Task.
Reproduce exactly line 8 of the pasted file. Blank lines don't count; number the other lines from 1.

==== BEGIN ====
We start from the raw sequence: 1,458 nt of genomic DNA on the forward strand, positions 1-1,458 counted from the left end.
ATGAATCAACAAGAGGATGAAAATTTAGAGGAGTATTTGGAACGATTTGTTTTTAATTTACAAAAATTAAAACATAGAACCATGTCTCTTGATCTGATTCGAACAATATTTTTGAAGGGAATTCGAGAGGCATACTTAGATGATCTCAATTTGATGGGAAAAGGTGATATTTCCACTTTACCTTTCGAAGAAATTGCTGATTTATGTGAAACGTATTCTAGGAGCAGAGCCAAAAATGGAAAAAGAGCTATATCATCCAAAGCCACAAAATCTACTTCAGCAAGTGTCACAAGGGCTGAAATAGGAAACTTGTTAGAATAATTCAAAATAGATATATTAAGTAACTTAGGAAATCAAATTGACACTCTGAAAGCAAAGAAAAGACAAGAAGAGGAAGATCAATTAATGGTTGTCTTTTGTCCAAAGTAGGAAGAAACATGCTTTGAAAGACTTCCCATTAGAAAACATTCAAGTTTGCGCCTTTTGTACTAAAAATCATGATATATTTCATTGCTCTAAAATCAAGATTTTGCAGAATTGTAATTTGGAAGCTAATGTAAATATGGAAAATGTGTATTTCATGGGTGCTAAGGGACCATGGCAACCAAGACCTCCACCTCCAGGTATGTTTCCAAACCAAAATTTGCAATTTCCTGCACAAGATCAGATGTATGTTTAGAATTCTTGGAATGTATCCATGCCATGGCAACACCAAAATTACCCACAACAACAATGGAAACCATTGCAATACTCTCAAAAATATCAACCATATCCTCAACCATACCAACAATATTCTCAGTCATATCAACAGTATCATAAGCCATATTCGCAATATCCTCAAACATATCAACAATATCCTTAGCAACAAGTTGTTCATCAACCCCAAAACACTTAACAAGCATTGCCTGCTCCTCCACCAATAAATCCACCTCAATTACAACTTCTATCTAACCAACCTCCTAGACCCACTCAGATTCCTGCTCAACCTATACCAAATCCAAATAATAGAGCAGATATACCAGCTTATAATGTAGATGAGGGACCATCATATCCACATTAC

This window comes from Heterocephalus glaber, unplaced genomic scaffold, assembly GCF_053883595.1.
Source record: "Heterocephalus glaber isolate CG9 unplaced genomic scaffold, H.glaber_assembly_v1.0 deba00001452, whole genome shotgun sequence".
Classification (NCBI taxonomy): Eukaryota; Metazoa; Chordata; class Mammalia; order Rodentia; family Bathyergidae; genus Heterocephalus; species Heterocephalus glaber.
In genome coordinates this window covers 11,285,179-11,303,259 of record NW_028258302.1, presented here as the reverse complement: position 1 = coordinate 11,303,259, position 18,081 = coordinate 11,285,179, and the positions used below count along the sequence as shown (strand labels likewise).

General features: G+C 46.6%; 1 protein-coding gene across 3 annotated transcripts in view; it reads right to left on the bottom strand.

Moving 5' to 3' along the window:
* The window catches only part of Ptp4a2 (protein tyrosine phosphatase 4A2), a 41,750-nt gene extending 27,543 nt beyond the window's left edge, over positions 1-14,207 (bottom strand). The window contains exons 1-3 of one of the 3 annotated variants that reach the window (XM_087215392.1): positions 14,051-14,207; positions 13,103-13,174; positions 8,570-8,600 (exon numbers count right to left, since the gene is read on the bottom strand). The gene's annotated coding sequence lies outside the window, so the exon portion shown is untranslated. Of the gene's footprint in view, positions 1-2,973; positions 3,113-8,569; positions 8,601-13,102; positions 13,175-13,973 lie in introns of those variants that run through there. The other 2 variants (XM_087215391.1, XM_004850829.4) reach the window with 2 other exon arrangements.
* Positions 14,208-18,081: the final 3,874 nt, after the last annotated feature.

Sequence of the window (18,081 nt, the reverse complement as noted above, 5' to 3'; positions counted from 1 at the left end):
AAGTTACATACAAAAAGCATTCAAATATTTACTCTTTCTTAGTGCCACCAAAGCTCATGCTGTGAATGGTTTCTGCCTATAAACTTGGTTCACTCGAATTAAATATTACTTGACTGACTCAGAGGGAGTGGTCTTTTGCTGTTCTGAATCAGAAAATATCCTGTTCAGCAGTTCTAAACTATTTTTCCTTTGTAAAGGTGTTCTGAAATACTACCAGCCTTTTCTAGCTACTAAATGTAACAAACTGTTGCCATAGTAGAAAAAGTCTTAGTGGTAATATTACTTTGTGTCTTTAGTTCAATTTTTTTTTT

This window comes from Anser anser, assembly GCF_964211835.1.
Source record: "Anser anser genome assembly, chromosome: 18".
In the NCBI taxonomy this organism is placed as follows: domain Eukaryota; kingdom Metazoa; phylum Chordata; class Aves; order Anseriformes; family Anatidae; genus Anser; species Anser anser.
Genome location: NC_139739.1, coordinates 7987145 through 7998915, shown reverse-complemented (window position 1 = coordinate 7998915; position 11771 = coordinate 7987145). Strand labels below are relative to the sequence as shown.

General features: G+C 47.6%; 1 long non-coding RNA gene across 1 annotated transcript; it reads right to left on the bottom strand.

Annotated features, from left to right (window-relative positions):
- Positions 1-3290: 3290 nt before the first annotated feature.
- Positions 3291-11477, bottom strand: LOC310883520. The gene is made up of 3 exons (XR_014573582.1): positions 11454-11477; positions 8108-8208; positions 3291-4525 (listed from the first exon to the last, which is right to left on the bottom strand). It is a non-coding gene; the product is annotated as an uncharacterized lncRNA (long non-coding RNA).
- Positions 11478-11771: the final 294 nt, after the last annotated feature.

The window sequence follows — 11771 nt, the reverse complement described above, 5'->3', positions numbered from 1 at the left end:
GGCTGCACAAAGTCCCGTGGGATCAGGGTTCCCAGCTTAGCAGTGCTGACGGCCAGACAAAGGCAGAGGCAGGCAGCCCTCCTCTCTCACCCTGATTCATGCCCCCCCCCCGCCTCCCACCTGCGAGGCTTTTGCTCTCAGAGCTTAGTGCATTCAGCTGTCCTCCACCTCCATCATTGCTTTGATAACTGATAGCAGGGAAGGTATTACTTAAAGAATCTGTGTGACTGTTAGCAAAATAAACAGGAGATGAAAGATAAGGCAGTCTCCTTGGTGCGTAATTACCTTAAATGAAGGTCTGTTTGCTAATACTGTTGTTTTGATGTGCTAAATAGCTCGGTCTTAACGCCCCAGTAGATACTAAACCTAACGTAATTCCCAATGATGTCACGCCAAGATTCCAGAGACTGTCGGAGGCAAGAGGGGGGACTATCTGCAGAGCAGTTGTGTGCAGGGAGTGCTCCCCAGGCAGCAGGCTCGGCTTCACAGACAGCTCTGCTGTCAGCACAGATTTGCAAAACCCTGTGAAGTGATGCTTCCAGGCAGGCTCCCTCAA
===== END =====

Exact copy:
Moving 5' to 3' along the window: